NASA says it’ll give Boeing $425 million over the next seven years for the development and flight testing of a new breed of fuel-efficient airplane with ultra-thin wings.
The innovative airplane design could produce fuel savings of up to 30%, and blaze the trail for the aviation industry’s effort to reach net zero carbon emissions by 2050. “If we are successful, we may see these technologies in planes that the public takes to the skies in the 2030s,” NASA Administrator Bill Nelson said in a news release.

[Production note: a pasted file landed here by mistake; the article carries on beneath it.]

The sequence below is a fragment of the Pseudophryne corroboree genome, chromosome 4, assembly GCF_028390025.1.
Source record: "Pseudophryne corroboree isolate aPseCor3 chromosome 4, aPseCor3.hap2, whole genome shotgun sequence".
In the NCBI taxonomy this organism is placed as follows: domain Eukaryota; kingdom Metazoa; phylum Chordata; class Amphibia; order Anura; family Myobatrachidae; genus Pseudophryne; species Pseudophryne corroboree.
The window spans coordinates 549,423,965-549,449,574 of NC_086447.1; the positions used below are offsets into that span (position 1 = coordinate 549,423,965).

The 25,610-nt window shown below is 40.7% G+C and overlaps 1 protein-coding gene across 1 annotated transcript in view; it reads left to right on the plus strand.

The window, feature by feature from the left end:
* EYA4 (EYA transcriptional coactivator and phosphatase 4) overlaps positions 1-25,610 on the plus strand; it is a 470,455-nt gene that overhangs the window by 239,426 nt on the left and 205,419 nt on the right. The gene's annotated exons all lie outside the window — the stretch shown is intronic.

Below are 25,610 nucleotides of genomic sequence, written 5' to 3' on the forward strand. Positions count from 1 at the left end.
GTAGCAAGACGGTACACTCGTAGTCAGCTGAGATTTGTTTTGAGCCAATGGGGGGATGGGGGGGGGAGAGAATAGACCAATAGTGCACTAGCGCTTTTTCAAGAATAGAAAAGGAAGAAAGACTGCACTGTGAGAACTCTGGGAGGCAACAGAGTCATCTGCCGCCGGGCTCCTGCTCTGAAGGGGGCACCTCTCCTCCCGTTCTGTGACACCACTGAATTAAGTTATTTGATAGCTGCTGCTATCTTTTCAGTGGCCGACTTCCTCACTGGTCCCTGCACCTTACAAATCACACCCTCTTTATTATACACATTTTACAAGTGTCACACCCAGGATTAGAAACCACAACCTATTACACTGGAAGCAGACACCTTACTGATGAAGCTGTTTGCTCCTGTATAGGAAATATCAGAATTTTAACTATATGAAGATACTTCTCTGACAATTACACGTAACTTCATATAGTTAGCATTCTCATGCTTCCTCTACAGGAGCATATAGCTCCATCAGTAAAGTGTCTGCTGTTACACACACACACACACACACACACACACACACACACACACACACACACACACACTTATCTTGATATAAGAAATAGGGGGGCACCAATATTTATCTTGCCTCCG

Boeing’s Transonic Truss-Based Wing concept, or TTBW, involves building an aircraft with extra-long, extra-thin wings that spread over the top of the fuselage. Extra stabilization would be provided by diagonal struts attached beneath the fuselage.
One configuration calls for foldable wings that are 170 feet wide — which is 27 feet shorter than the wingspan of a 787 Dreamliner but 53 feet wider than the wingspan of a 737 MAX 8.